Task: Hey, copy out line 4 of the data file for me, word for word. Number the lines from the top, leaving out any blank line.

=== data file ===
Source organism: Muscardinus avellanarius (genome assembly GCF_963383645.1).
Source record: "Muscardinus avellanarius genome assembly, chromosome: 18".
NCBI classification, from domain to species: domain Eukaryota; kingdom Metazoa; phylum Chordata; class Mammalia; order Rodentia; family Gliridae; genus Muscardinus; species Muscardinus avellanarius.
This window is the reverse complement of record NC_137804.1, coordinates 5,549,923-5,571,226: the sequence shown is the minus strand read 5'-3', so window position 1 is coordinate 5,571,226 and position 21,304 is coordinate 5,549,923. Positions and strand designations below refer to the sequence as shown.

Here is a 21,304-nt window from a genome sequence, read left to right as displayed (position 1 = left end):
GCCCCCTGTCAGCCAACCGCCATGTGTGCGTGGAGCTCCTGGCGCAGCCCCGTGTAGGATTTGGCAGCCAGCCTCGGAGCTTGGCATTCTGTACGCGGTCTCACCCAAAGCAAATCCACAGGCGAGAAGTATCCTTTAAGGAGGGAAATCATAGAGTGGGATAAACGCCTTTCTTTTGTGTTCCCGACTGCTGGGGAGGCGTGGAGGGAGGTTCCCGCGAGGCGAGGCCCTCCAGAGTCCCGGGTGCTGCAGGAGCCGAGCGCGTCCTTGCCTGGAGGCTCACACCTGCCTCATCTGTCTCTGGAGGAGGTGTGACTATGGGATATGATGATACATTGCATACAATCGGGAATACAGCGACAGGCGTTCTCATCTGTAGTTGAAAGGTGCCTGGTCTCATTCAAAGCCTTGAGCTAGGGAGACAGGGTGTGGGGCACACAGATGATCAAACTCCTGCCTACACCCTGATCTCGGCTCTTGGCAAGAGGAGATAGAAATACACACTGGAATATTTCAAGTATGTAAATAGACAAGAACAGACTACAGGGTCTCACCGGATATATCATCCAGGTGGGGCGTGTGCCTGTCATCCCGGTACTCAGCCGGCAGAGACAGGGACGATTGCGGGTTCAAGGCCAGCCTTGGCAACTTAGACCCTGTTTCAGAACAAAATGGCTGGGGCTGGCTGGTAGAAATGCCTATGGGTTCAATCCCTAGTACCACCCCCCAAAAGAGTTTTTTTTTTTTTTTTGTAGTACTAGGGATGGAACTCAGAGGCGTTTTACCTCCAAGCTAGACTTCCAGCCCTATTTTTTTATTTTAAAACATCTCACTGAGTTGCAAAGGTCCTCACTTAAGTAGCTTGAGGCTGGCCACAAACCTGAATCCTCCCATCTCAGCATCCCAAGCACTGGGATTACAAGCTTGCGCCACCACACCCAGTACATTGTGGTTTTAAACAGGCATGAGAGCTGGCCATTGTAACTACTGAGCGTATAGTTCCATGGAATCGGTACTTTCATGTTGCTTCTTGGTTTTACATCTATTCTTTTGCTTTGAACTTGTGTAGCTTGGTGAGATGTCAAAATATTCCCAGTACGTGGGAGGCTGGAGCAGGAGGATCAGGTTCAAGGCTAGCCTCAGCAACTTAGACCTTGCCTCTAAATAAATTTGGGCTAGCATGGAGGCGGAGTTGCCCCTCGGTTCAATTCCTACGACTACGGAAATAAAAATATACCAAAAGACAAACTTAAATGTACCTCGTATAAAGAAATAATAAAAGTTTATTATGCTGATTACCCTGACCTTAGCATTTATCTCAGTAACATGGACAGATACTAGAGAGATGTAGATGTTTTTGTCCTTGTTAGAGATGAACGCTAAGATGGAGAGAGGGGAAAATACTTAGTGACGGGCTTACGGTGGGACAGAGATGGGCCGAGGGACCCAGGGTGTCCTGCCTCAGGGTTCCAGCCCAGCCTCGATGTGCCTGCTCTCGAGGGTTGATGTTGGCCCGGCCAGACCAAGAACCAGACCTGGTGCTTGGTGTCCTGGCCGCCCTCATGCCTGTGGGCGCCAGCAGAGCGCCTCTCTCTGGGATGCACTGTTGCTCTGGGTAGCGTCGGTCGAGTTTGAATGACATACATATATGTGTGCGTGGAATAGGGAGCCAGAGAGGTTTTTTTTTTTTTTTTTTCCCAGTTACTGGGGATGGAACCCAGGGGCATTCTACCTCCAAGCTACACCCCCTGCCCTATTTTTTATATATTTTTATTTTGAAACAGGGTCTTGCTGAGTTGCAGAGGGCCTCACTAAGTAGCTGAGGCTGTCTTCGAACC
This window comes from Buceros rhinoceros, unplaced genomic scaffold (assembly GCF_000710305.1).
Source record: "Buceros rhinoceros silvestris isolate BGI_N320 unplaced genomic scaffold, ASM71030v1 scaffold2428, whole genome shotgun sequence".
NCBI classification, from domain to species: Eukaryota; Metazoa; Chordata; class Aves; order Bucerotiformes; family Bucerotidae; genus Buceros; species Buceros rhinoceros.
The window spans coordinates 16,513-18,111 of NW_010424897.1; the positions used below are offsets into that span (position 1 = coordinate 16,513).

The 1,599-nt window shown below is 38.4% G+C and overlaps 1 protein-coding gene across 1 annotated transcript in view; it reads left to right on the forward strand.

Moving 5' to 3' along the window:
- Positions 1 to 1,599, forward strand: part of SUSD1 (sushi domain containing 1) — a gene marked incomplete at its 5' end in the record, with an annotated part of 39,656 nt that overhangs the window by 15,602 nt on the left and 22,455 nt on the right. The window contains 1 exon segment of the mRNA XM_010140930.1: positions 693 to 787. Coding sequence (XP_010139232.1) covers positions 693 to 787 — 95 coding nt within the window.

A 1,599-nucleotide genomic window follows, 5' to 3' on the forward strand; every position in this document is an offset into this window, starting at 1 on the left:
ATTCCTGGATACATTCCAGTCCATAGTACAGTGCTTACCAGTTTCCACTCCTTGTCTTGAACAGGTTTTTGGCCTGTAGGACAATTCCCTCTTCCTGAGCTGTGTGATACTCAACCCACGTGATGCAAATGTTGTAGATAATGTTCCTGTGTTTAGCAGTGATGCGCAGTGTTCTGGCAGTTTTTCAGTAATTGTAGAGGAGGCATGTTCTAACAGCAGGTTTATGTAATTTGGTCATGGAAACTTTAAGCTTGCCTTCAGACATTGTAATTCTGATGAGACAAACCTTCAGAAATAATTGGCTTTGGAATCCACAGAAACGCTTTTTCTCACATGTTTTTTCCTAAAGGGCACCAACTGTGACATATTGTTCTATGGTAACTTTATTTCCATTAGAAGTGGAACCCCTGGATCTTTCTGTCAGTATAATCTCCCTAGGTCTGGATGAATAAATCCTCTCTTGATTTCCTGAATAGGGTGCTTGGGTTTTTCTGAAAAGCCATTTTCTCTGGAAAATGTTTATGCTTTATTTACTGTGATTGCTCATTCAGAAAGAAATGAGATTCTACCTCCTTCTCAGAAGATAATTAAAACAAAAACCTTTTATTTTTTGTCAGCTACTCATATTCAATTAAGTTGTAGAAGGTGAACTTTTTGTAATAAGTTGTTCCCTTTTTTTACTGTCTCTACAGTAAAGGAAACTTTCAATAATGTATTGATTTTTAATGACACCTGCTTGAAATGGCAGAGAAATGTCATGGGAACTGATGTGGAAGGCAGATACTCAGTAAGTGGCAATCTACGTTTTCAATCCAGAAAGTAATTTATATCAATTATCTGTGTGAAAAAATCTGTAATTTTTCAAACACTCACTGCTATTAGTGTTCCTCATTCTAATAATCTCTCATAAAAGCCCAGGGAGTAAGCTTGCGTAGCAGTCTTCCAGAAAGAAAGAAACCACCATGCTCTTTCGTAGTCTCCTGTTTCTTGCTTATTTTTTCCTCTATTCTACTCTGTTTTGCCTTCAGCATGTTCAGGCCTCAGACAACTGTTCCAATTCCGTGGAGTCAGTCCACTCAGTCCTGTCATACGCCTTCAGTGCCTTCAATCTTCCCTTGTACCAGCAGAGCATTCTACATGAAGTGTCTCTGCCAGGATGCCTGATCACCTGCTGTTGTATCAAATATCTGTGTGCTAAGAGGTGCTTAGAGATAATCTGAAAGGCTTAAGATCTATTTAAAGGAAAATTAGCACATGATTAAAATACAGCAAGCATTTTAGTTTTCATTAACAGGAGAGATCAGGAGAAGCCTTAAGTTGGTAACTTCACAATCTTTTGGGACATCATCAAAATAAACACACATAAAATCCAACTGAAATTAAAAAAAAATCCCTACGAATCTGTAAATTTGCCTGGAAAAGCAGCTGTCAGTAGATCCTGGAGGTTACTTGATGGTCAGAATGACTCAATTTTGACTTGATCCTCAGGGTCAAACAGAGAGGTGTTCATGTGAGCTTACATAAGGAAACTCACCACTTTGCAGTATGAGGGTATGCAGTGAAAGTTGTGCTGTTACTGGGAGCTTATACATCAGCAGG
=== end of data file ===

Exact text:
This window is the reverse complement of record NC_137804.1, coordinates 5,549,923-5,571,226: the sequence shown is the minus strand read 5'-3', so window position 1 is coordinate 5,571,226 and position 21,304 is coordinate 5,549,923. Positions and strand designations below refer to the sequence as shown.